Tiqvah

red leaf autumn

red leaf autumnTiqvah

By Bethany Wallace

Coffee fueled, I channeled
my inner morning Martha,
busily buzzing about. I fed
babies: chicks, bunnies, kitties.

Hands gathered speckled
brown eggs, feet covered in
clods, wet clumps of grass clippings.

Now, call Mother. I sighed,
collapsed in a damp
lawn chair, coated with dew.
I dialed–silence.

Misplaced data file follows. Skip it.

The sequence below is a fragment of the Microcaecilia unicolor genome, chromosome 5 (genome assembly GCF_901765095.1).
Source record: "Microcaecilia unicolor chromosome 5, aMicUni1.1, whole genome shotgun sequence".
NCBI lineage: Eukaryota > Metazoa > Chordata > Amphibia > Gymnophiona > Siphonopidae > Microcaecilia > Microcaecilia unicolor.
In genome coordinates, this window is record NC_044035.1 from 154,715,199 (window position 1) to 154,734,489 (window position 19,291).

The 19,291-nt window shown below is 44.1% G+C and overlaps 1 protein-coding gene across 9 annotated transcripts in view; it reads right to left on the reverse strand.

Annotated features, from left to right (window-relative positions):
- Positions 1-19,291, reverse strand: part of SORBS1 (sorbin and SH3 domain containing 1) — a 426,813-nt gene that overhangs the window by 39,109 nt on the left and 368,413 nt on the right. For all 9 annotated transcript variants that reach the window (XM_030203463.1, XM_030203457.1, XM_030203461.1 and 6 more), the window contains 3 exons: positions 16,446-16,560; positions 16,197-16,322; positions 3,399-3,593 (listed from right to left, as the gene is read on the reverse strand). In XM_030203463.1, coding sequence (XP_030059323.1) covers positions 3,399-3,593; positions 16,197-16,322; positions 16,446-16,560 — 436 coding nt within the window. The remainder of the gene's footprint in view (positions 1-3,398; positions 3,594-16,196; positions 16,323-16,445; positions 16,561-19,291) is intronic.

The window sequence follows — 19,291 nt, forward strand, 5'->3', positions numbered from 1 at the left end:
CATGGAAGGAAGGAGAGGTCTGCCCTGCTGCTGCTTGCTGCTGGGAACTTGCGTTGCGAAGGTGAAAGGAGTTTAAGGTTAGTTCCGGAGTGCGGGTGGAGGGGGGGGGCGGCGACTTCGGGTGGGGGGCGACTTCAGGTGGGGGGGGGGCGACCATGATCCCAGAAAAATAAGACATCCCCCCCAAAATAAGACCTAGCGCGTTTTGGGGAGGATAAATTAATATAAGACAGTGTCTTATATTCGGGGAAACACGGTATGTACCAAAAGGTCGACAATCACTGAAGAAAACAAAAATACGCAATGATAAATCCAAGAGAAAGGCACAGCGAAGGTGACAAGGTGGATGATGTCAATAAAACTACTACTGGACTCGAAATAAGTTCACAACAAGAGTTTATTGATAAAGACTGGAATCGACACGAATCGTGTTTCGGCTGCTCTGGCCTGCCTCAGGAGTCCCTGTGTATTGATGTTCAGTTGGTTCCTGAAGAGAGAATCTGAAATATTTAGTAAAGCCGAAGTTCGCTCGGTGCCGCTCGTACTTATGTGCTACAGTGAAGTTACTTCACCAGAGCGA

“Hear Me.”

Yes.

Martha moved over; Mary
pulled up an empty seat.

My sore neck craned
to watch song birds
sparkling in tree tops, woods
enveloped in chirping sunlight.

Tilted just so, my dark pupils
scored a singular red leaf

falling.

Halfway between such great heights
and heavy underbrush, its blaze flickered,
suspended by spider silk,
reignited with winding twists,
turns, gilted glides.

“See.”

The miracle, I saw,
was not the leaf
clinging tightly
or even
the thread
holding the leaf
to the tree

but that the Tree
holds everything.

Written 9/5/19

 

 

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